We have covered a lot of ground in this section. The Baptism of the Father is the "crisis of faith" for God calls us to some impossible task. Then our practicality kicks in, and we have a hard time of accepting who we are. We can't expect to continue the spiritual journey by pretending to be someone else. This means that our prayer times will suffer, unless we accept the call. This crisis of Faith has proved to be a major stumbling block for almost all of us.

The Disruption of Routine:

    Most of us have a routine that we fall into. In most cases, the routine is something that is established partly by chance and the rest by necessity. When we begin to establish consistency, our prayer times are often dependent upon our schedule. Every time our schedule changes, we are at risk of losing our prayer time.

    In a true life example, a man established a prayer time over the summer. His routine consisted of walking around a golf course before his prayer time. When fall came, he did not want to walk around the golf course in the dark, and his prayer time left with the walk.

    Relatives have a strong tendency to change our schedules and hinder our prayer times. While it is not common for us to establish a prayer time in the first place, we have even a harder time maintaining consistency when we visit relatives or relatives visit us.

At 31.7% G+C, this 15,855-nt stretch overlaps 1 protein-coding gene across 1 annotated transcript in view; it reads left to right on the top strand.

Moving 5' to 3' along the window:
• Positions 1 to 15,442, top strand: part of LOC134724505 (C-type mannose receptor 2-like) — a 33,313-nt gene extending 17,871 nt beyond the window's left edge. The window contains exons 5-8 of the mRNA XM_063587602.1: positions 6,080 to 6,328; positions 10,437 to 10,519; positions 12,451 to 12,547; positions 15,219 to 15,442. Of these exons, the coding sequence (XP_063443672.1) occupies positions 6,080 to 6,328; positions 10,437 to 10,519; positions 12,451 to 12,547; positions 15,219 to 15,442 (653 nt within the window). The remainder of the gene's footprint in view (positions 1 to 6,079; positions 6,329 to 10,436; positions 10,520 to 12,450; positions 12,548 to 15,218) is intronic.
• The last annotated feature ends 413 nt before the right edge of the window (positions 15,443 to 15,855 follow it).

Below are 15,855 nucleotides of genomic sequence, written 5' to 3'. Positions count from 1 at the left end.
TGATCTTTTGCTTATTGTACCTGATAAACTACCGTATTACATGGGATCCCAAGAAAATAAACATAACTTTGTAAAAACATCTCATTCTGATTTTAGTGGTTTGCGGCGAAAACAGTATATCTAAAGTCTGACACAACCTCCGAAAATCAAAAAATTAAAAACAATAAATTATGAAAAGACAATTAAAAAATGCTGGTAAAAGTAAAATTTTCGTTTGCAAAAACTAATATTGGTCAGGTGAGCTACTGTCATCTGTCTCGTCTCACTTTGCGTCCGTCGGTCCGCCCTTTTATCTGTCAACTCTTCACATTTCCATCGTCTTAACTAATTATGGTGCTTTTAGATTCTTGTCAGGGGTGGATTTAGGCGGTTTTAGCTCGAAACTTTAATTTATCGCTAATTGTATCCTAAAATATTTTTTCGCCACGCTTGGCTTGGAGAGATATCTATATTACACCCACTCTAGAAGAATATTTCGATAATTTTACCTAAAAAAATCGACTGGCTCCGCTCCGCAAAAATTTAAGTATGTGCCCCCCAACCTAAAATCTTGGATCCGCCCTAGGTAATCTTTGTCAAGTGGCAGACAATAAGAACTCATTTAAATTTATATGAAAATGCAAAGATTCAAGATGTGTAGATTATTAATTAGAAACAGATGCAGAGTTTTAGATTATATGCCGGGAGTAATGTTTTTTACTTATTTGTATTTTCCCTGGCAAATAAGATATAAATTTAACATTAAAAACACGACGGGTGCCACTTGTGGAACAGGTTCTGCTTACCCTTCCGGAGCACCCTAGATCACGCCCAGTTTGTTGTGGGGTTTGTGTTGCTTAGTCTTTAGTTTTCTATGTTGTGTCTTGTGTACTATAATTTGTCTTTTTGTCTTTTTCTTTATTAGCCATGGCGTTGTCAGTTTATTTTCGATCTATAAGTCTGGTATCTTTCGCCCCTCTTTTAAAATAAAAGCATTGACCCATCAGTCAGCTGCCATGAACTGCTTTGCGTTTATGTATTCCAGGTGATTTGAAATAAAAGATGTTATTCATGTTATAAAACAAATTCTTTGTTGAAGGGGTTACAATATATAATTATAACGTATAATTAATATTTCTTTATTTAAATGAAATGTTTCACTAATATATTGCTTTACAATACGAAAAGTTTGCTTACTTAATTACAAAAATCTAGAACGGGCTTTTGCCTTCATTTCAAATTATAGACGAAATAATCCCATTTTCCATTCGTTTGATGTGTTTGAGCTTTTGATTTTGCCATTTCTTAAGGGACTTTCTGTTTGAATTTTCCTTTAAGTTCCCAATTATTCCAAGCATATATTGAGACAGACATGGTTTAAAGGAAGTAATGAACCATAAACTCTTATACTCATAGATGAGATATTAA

If our relatives won't respect our prayer time, then we can resort to tricks. For example, we can pretend to be reading a book or taking a nap, or we might just slip away to be by ourselves.

    Many of us try to justify missing prayer times due to busy schedules, but consistency won't come from excuses. Furthermore, we all have a number of things that we do everyday (e.g., eating, sleeping, dressing, etc.). The reason we are on earth is to love God through living our vocation, but we can't follow our vocation without striving for spiritual poverty. As we pointed out, spiritual poverty can only come from consistent internal meditation. When we miss prayer times, we are not getting the basics we need.

    One strategy is to tie the prayer time to a daily necessity. For example, we might decide to not eat until after our prayer time.

    Different problems require different solutions. If it is impossible to pray at home, we might leave earlier for work, and pray at a church on the way to work. If we have a constant companion, we might have the companion share the prayer time in silent reflection. If we have small children, we might still do the prayer time while letting some of their needs interrupt the prayer time. We could compensate by using a longer prayer time.

    Our schedules are supposed to help get the necessary things done. If our schedules are not letting us get our prayer times in, we need to rework the schedules. There isn't much reason for us to live, unless we live for God.